More Should Be Done to Promote Riverfront, Washington County Officials Say

Pittsburgh Tribune Review
14 February 2015
By Joe Napsha

Mon Valley communities in Washington County should do more to promote riverfront recreational opportunities and tourism along the Monongahela River, which would lead to an increase in economic development, county officials told a group of community and business leaders in Charleroi last week.

“I think we are missing the boat a little bit on it,” Washington County Commissioner Lawrence Maggi said during a Feb. 10 panel discussion with fellow commissioners before about 80 community and business leaders at a Mon Valley Regional Chamber of Commerce meeting in Charleroi.

Maggi said people are purchasing riverfront homes in the Mon Valley as second homes instead of traveling out-of-state to tourist destinations, Maggi said.

Commissioner Diana Irey Vaughan agreed, saying that county and communities need to work to improve recreational opportunities along the river.

“The asset you really have along the (Mon) Valley is the river,” Commissioner Harlan G. Shober Jr. said, noting the region's economy had suffered from the downturn in steel and related industries.

The commissioners pointed to the River Town Program as an initiative that is working to boost economic development by connecting towns to the outdoor recreational market, using the Monongahela River.

The Mon River Valley Coalition, a partnership between the River Town Program and the National Road Heritage Corridor, is working with the Washington County planning department on efforts to repair existing boat launches and create new ones. The planning department wants to create a canoe and kayak launch ramp in Fredericktown and Monongahela and upgrade the Charleroi boat launch. Those projects are to be bid this spring.

Those projects will be funded through a $247,000 Commonwealth Financing Authority grant through Act 13 gas well impact fee funding, along with $70,000 in cash and in-kind funding from participating communities.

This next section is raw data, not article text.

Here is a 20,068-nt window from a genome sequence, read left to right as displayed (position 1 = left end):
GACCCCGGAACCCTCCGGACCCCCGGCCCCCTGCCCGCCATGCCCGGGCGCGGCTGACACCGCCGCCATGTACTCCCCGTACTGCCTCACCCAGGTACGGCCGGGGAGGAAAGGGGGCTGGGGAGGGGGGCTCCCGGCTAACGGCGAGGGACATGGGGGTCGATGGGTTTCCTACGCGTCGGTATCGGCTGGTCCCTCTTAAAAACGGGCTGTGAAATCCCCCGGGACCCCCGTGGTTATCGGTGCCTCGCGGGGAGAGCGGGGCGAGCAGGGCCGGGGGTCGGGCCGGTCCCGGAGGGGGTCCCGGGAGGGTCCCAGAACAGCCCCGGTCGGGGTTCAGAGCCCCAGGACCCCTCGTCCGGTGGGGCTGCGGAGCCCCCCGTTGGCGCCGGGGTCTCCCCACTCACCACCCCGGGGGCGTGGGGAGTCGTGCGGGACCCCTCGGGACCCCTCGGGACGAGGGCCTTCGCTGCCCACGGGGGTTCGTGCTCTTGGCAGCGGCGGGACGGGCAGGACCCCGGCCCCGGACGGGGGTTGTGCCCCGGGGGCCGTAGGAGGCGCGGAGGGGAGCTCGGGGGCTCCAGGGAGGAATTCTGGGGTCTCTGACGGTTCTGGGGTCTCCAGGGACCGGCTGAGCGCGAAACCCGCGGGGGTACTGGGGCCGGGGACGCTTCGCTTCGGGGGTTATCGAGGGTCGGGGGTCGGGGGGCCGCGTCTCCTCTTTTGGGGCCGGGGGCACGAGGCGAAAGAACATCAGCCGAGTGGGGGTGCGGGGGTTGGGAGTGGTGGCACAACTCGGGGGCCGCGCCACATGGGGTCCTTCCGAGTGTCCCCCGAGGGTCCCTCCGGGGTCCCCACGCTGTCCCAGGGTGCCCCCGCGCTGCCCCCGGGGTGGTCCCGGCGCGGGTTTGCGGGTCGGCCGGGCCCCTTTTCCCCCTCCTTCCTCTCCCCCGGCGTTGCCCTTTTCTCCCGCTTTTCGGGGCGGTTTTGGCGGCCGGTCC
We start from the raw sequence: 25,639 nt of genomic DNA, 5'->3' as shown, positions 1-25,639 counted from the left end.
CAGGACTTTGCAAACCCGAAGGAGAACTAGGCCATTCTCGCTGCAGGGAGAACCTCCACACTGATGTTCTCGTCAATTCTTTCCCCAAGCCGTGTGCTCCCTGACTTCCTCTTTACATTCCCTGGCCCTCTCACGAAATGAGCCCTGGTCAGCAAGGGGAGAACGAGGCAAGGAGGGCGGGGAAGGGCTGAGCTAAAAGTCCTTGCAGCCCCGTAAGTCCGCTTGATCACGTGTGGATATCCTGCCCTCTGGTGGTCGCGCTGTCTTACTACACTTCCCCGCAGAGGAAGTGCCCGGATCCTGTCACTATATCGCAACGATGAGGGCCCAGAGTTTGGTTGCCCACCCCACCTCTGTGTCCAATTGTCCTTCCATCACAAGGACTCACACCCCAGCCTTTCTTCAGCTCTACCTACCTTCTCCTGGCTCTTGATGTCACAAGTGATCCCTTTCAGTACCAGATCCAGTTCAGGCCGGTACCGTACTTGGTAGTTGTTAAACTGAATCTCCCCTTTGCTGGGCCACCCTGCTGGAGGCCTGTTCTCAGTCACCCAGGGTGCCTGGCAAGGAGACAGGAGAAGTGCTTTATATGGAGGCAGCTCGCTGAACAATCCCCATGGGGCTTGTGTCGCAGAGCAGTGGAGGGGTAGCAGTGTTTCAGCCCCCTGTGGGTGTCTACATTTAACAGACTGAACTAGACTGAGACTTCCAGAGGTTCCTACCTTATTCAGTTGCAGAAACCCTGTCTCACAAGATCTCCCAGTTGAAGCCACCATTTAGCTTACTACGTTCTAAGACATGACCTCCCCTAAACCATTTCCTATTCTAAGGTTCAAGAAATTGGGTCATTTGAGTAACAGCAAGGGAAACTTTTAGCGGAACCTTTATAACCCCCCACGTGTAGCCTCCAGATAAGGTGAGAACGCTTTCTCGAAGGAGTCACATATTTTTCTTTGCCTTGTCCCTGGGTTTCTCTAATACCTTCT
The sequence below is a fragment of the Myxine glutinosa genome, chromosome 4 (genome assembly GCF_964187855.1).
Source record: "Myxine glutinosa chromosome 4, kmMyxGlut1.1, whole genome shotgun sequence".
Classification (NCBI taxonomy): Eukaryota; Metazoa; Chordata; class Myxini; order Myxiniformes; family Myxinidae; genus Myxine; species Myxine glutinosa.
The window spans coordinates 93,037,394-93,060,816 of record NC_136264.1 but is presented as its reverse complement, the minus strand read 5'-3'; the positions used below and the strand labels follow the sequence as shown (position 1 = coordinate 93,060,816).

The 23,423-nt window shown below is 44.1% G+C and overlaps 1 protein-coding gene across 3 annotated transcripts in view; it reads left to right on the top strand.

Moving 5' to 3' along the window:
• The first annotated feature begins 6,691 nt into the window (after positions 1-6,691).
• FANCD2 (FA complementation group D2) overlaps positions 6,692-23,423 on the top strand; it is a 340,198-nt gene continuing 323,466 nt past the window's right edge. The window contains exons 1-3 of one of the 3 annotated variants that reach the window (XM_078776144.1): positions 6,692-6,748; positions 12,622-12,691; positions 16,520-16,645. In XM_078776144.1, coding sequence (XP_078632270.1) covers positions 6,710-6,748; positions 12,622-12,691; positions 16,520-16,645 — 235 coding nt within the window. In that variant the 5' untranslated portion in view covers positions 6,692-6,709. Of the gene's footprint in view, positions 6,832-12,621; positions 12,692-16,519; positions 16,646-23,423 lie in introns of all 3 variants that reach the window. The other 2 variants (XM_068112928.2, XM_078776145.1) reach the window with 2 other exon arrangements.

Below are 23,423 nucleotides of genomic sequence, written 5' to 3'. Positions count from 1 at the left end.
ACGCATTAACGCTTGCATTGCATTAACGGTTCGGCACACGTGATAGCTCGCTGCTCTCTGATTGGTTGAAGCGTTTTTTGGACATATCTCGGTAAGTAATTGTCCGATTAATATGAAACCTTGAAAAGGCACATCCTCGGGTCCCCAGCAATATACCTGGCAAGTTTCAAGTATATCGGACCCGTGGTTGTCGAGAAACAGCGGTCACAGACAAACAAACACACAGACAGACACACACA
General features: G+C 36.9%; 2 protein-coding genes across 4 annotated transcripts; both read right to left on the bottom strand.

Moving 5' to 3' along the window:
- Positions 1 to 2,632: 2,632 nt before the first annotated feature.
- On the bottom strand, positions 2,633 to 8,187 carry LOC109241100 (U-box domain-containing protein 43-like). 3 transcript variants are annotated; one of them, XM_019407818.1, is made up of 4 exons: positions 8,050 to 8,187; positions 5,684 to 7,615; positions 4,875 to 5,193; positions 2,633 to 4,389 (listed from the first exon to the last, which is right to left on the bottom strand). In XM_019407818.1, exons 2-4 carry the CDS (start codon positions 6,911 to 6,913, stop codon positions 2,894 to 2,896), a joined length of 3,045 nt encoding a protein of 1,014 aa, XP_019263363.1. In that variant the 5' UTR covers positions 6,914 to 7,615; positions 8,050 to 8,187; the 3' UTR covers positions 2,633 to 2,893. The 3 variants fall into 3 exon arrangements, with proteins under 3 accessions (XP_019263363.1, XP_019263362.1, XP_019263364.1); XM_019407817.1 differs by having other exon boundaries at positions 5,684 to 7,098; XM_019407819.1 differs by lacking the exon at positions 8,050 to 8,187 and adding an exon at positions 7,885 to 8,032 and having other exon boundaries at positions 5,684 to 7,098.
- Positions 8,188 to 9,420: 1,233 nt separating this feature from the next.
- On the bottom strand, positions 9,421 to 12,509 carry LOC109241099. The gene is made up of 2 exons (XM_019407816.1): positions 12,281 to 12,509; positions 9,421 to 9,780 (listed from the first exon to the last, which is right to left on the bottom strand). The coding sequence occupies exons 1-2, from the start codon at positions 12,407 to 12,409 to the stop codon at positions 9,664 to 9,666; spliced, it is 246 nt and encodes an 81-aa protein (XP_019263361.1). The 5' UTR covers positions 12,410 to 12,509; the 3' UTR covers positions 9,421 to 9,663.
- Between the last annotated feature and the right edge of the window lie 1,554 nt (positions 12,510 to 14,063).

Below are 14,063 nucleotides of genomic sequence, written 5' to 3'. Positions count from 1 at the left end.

Casino revenue in play

Charleroi Borough is also seeking to improve riverfront recreation and use of the river, said Donn Henderson, borough manager.

The borough wants to clear riverfront land behind the ballfields at Trustees Park, adjacent to the Chamber Plaza, and improve a boat ramp behind the Charleroi High School football stadium.

“We have a riverfront park where you can't really see the river,” Henderson said.

The two projects would cost between $60,000 and $70,000, Henderson said.

The borough has accumulated about $35,000 for that work, but Henderson said Charleroi's application for $35,000 from Washington County's 2015 share of the gross revenue from The Meadows Racetrack & Casino was rejected by the committee overseeing distribution of the money.

Charleroi has received about $1.2 million from the local share of the casino revenue since the money was distributed to local communities in 2008, said Jeff Kotula, president of the Washington County Chamber of Commerce, who served as moderator of the discussion with the county commissioners.

This year, the commissioners approved the distribution of $6.5 million in local share revenue from the casino, which the county projects will leverage $30.5 million.

Since 2008, the county has invested about $65 million into new economic, community and industrial development projects from its share of The Meadows' revenue, Kotula said. Communities in the Mon Valley have received more than $20 million of that $65 million distribution. The total amount of money distributed was used to leverage more than $185 million in additional federal, state and local money. The state Department of Community and Economic Development is required to distribute a portion of the casino revenue to the counties where those gambling operations are located.

The Mon Valley has been successful in having applications approved because the communities have worked together on joint initiatives, such as a regional police force.
“We don't do anything unless the local communities are behind the projects,” Shober said.

Some communities seeking funding from the local share of the casino money want support for projects, but do not have all the necessary permits to move forward, Shober said.

“We're trying to make the money work now. We don't want to give out money in 2008 for a project in 2014,” Shober said.

Joe Napsha is a staff writer for Trib Total Media. He can be reached at 724-836-5252 or